ON March 8 this year we celebrated 100 years of advocacy for women’s equal rights. And yet much remains to be done to realise the full equal rights of women. This is especially true for women in minority groups.
All across Europe, Roma women are among the most disadvantaged populations.
On average, a Roma woman in Slovakia is estimated to die 17 years earlier than a non-Roma woman, Roma girls are twice as likely to get married and have children before their 20th birthday as non-Roma girls and Roma women are less likely to complete their education. They are less likely to learn to read and more likely to be unemployed than non-Roma women and Roma men.
Supporting education of Roma girls and women is a wise investment. Development studies across the world show that investment in well-being and education of girls and women has a positive impact not only on their own lives but also on future generations. Providing skills and promoting education for girls leads to higher rates of employment and income and lower maternal and child mortality.
Lívia Járóka, Hungarian Member of the European Parliament – and a Roma woman – said that it was her parents’ refusal to put her into a segregated classroom that is one of the reasons she has succeeded in life. (http://www.womenlobby.org/spip.php?article1174)
The ongoing Decade of Roma Inclusion has successfully engaged several European countries to take action to improve the status of Roma in their countries. This spring, the European Commission is expected to propose a new – and very necessary – strategy on Roma inclusion.
UNDP’s forthcoming regional Human Development Report titled Beyond Transition: Towards Inclusive Societies focuses on social inclusion. It reveals that one-third of the population in the region is excluded from society and introduces a practical way to measure the extent to which people are excluded from economic life, social services and social networks and civic participation.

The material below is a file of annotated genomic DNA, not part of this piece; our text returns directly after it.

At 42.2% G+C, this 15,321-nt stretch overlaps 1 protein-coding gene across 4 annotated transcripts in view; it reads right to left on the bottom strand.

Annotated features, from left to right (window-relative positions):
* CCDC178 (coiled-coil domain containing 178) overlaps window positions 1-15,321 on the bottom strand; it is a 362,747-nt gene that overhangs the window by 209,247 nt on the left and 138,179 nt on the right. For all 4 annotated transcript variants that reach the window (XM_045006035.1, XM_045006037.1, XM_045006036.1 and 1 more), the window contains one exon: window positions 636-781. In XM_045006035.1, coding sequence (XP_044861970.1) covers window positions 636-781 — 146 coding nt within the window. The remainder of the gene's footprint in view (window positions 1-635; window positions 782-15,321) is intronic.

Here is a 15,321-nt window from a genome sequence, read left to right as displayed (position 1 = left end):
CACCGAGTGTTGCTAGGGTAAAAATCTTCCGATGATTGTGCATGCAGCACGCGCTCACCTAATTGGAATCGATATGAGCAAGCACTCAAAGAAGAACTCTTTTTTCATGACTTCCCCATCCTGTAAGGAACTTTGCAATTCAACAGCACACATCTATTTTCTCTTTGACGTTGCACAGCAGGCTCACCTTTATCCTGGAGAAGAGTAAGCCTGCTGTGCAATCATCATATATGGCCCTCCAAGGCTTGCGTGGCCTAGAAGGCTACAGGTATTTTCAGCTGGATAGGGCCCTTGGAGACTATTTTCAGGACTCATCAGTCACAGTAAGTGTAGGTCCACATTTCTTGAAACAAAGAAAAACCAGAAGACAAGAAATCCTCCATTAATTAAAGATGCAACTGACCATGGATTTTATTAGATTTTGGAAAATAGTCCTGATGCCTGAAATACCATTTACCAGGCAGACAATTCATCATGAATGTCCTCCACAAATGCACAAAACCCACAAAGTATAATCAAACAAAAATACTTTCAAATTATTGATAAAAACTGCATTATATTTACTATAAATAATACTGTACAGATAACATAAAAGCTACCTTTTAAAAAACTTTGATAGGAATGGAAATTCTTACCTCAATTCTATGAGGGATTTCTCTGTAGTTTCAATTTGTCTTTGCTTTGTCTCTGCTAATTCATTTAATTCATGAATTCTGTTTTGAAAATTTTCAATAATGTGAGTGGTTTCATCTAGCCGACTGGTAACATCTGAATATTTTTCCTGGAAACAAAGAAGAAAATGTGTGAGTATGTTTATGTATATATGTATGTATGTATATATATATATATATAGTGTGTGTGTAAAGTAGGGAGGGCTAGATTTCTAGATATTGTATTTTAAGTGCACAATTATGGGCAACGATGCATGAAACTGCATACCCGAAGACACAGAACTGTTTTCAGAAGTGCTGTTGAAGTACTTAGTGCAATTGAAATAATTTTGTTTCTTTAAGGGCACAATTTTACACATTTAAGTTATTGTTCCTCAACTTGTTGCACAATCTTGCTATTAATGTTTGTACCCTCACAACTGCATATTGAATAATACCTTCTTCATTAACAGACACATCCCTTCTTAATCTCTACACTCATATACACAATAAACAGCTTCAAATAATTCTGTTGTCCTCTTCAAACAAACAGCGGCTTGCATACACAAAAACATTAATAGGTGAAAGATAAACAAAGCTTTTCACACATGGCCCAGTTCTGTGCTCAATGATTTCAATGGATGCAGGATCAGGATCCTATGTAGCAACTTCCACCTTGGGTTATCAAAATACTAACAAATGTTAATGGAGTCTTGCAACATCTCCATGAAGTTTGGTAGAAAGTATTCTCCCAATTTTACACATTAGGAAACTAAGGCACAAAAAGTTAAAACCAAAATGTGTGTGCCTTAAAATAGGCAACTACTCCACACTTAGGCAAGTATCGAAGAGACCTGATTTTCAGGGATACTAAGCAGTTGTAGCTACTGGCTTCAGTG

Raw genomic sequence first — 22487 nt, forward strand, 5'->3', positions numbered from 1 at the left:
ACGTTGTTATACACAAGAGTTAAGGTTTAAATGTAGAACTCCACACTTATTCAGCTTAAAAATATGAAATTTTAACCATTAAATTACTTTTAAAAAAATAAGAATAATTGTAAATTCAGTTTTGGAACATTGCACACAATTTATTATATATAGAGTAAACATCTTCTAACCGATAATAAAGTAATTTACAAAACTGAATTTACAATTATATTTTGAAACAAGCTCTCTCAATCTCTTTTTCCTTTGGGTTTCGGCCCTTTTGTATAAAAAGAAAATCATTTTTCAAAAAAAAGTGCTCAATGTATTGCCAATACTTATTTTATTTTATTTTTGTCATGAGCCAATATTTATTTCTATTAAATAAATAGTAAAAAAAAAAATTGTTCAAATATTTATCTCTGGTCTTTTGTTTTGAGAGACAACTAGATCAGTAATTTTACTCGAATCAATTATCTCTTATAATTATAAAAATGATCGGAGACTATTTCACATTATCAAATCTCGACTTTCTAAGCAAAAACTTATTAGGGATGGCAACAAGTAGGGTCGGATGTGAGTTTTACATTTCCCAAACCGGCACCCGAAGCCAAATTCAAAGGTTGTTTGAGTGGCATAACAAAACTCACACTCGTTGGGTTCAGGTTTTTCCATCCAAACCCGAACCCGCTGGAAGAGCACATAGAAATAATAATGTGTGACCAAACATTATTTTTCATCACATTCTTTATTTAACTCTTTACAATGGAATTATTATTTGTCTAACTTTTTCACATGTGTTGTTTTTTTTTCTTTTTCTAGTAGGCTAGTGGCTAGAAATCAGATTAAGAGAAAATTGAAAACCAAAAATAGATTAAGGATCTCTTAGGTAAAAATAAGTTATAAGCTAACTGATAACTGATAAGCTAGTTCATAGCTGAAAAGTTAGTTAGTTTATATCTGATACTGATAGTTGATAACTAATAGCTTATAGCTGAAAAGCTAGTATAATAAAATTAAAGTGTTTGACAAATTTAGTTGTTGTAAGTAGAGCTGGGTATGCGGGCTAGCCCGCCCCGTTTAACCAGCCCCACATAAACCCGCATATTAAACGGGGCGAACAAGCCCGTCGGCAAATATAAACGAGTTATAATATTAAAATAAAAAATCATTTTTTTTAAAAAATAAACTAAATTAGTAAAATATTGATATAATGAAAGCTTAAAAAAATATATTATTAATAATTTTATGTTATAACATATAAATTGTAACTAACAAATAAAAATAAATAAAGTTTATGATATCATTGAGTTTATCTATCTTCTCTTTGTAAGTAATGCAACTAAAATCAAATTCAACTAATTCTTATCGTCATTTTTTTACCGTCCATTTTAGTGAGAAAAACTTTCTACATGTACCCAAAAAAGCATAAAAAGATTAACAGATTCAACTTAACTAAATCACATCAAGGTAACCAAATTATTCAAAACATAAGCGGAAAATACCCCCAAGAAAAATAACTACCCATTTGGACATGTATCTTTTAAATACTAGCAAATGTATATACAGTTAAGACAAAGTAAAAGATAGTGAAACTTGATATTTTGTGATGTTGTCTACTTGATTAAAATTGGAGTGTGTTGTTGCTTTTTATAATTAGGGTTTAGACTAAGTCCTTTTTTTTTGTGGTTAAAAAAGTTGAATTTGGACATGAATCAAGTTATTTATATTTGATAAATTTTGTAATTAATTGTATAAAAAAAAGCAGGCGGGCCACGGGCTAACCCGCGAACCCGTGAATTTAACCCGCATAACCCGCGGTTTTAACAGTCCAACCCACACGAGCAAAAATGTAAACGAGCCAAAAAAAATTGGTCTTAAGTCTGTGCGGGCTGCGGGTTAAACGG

The measure provides policy makers with the evidence they require to respond to the needs of citizens. It can be broken down so that policy makers can see how exclusion looks in their country, where it is geographically and to what extent it relates to economic exclusion, or other often overlooked factors such as access to social services and social networks.
The report advocates for fine tuning inclusion policies to the local development context, such as specific needs of Roma women.
It is imperative to take the experiences of Roma women into account when it comes to strategies and policies that aim to address challenges to Roma communities.
Making sure that Roma are included in society is very much related to issues of gender equality and requires dialogue with Roma women.
For example, a Roma woman may hesitate before reporting domestic violence – she may think that domestic violence shames her family and reinforces negative stereotypes.
Specific needs of Roma women need to be recognised and accommodated, or inclusion efforts may result in further marginalisation.
Diversity is a cause for celebration and is an inexcusable reason for people being left behind.
Inclusion does not mean assimilation. It means equal access to resources and opportunities such as education or health care. It means having a voice in society.
On the occasion of International Women’s Day, we stand with Roma women and recognise that all of us need to contribute to finding effective ways to include Roma women in society.
Jens Wandel is the UNDP Deputy Regional Bureau Director and Director of UNDP Bratislava Regional Centre